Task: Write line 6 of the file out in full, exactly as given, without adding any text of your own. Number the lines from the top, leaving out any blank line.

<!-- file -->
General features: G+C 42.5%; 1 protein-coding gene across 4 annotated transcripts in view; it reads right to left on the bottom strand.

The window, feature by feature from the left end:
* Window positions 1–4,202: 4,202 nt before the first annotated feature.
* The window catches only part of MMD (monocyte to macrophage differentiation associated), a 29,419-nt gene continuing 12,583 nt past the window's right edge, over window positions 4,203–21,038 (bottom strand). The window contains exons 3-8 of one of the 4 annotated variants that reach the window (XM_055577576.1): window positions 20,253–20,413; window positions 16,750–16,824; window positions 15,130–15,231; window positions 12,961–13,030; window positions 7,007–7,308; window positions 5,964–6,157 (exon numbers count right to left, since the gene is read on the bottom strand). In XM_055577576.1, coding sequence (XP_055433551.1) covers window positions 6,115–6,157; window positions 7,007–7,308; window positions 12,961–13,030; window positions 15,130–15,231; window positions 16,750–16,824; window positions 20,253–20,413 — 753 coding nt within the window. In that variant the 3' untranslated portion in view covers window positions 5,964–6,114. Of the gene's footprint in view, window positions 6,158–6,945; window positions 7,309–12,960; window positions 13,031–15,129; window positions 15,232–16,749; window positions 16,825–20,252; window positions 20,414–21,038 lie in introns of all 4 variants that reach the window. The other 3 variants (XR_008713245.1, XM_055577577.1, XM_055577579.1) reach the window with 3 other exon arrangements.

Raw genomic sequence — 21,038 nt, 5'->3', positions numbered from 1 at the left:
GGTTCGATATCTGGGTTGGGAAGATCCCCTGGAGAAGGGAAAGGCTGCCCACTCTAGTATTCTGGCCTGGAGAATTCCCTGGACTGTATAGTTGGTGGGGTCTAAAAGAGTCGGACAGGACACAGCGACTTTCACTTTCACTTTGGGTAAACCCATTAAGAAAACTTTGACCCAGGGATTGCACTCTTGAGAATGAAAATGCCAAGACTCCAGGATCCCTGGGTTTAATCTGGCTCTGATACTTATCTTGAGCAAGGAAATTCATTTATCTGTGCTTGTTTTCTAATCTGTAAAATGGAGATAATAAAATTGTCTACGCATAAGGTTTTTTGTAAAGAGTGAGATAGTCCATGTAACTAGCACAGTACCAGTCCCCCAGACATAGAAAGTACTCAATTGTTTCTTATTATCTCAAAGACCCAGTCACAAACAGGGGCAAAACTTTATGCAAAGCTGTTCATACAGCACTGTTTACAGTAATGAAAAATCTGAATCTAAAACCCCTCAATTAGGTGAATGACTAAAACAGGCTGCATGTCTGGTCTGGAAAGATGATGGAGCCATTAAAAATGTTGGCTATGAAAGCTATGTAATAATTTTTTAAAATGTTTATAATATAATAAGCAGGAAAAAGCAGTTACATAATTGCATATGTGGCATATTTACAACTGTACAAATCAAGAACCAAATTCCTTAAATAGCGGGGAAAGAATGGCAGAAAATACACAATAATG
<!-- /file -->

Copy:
GGTTCGATATCTGGGTTGGGAAGATCCCCTGGAGAAGGGAAAGGCTGCCCACTCTAGTATTCTGGCCTGGAGAATTCCCTGGACTGTATAGTTGGTGGGGTCTAAAAGAGTCGGACAGGACACAGCGACTTTCACTTTCACTTTGGGTAAACCCATTAAGAAAACTTTGACCCAGGGATTGCACTCTTGAGAATGAAAATGCCAAGACTCCAGGATCCCTGGGTTTAATCTGGCTCTGATACTTATCTTGAGCAAGGAAATTCATTTATCTGTGCTTGTTTTCTAATCTGTAAAATGGAGATAATAAAATTGTCTACGCATAAGGTTTTTTGTAAAGAGTGAGATAGTCCATGTAACTAGCACAGTACCAGTCCCCCAGACATAGAAAGTACTCAATTGTTTCTTATTATCTCAAAGACCCAGTCACAAACAGGGGCAAAACTTTATGCAAAGCTGTTCATACAGCACTGTTTACAGTAATGAAAAATCTGAATCTAAAACCCCTCAATTAGGTGAATGACTAAAACAGGCTGCATGTCTGGTCTGGAAAGATGATGGAGCCATTAAAAATGTTGGCTATGAAAGCTATGTAATAATTTTTTAAAATGTTTATAATATAATAAGCAGGAAAAAGCAGTTACATAATTGCATATGTGGCATATTTACAACTGTACAAATCAAGAACCAAATTCCTTAAATAGCGGGGAAAGAATGGCAGAAAATACACAATAATG